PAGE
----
Maternal and Child Health 23 (2019)1. - ISSN 1092-7875 - p. 46 - 54.
Capacity building - Data quality - Food composition - Nutrient data - SMILING project

Objectives Food composition data are key for many nutrition related activities in research, planning and policy. Combatting micronutrient malnutrition among women and young children using sustainable food based approaches, as aimed at in the SMILING project, requires high quality food composition data. Methods In order to develop capacity and to align procedures for establishing, updating and assessing the quality of key nutrient data in the food composition tables in Southeast Asia, a detailed roadmap was developed to identify and propose steps for this. This included a training workshop to build capacity in the field of food composition data, and alignment of procedures for selecting foods and nutrients to be included for quality assessment, and update of country specific food composition tables. The SEA partners in the SMILING project finalised a country specific food composition table (FCT) with updated compositional data on selected foods and nutrients considered key for designing nutrient dense and optimal diets for the target groups. Results Between 140 and 175 foods were selected for inclusion in the country specific FCTs. Key-nutrients were: energy, protein, total fat, carbohydrates, iron, zinc, (pro-)-vitamin A, folate, calcium, vitamin D, vitamin B1, vitamin B2, vitamin B3, vitamin B6, vitamin B12 and vitamin C. A detailed quality assessment on 13 key-foods per nutrient was performed using international guidelines. Nutrient data for specific local food items were often unavailable and data on folate, vitamin B12 and vitamin B6 contents were mostly missing. For many foods, documentation was not available, thereby complicating an in-depth quality assessment. Despite these limitations, the SMILING project offered a unique opportunity to increase awareness of the importance of high quality well documented food composition data. Conclusion for Practise The self-reported data quality demonstrated that there is considerable room for improvement of the nutrient data quality in some countries. In addition, investment in sustainable capacity development and an urgent need to produce and document high quality data on the micronutrient composition of especially local foods is required.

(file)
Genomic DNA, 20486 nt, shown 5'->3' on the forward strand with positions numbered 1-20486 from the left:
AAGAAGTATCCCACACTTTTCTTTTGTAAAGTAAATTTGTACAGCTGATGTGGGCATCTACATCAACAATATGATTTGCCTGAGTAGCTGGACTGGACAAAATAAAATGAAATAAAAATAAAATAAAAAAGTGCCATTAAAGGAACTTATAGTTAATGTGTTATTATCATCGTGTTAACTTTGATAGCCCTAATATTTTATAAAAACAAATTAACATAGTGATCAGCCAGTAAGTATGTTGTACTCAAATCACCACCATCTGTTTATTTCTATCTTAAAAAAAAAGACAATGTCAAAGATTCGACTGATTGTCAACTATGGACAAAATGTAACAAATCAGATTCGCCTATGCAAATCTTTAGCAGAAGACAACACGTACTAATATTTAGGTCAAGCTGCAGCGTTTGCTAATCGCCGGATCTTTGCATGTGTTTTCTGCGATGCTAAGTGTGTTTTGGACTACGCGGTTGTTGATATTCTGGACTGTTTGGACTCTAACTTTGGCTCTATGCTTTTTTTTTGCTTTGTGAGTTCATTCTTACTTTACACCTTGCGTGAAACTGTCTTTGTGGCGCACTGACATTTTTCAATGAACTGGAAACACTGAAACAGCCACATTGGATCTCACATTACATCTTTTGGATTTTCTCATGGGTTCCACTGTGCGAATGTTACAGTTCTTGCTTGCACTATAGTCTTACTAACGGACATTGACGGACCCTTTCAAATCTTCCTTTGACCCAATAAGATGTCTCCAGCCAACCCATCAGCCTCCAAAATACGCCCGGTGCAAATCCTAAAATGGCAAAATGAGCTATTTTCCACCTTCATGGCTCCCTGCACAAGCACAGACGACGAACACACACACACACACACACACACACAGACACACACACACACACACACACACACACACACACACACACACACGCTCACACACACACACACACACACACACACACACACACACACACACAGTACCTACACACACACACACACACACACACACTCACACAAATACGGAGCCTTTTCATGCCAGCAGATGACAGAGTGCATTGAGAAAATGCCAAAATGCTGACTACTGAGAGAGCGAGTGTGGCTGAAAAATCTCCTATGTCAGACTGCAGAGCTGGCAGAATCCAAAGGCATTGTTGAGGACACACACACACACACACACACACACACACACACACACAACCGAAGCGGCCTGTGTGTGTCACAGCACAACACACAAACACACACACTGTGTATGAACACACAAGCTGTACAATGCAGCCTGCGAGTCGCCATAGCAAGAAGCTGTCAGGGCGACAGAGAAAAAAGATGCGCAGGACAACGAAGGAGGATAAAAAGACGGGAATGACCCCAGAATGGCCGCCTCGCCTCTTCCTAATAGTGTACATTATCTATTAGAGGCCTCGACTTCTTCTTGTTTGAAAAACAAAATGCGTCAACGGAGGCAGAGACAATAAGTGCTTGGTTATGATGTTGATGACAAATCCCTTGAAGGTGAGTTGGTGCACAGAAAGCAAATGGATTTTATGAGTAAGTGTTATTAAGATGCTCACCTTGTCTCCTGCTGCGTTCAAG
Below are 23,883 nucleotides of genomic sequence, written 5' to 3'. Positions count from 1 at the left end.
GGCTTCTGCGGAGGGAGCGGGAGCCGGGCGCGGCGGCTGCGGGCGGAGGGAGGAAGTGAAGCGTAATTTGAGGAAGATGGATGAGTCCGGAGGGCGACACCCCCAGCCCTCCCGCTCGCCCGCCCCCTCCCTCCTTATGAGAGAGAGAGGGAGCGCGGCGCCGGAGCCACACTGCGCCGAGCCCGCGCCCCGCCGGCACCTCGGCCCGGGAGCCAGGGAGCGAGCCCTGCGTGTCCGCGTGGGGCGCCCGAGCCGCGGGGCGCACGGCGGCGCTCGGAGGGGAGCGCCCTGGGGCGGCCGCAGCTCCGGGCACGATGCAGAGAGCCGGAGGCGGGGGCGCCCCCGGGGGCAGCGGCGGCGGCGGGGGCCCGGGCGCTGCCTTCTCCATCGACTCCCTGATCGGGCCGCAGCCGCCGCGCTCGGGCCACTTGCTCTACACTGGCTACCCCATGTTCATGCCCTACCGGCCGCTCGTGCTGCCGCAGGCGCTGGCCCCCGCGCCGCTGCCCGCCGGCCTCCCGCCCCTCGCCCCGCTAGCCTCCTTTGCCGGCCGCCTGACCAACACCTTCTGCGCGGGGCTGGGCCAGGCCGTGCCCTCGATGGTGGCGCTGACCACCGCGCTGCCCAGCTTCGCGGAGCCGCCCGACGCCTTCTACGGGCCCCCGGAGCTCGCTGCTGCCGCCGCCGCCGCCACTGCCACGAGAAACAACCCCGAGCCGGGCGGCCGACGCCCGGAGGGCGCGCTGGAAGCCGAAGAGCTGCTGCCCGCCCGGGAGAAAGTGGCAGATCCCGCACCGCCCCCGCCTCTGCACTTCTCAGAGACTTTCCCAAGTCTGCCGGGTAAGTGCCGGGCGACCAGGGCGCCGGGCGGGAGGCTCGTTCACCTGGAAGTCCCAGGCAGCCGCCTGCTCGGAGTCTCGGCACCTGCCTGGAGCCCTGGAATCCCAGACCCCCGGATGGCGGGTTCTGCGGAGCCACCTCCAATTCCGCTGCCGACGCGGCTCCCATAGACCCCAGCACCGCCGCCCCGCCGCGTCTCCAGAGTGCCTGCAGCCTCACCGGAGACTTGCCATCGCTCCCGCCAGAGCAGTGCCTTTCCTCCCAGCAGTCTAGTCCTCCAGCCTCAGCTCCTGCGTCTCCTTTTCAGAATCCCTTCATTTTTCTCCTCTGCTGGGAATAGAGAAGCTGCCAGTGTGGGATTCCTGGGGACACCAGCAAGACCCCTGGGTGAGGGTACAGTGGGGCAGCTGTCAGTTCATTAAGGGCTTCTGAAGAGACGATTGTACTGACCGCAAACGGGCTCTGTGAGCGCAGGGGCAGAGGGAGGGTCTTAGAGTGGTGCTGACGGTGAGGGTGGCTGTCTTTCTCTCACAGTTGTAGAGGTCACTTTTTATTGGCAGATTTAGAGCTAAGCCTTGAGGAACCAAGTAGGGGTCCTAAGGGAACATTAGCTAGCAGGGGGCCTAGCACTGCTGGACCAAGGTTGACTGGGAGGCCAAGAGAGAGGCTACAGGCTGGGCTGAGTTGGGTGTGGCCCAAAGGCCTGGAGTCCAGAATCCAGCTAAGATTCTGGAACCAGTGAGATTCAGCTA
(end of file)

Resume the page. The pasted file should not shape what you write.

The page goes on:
Validation of accelerometer for measuring physical activity in free-living individuals
Agogo, George O. ; Voet, Hilko Van Der; Hulshof, Paul J.M. ; Trijsburg, Laura ; Eeuwijk, Fred A. Van; Boshuizen, Hendriek C. - \ 2018
Baltic Journal of Health and Physical Activity 10 (2018)1. - ISSN 2080-1297 - p. 7 - 21.
Background: The aim of this research was to validate a triaxial GT3X accelerometer against double labelled water for measuring total energy expenditure (TEE) in a study of free-living Dutch adults and to compare the two prediction equations used to calculate accelerometerderived activity related energy expenditure. Material/Methods: We used a measurement error model to estimate bias in the mean TEE, a correlation coefficient between measured and true TEE (a validity coefficient, which quantifies loss of statistical power to detect association) and the attenuation factor (which quantifies bias in the association), with and without conditioning on age, sex and BMI. We proposed a calibration method for the accelerometer-based TEE.
Results: The accelerometer underestimated TEE by about 500kcal/day. The validity coëfficiënt estimate conditional on age, sex and BMI was 0.8; the same value was observed for the attenuation factor estimate. With the devised calibration method, the bias in accelerometerderived mean TEE reduced to 6 kcal/day, validity coefficient estimate increased to 0.95 and attenuation factor to 0.94.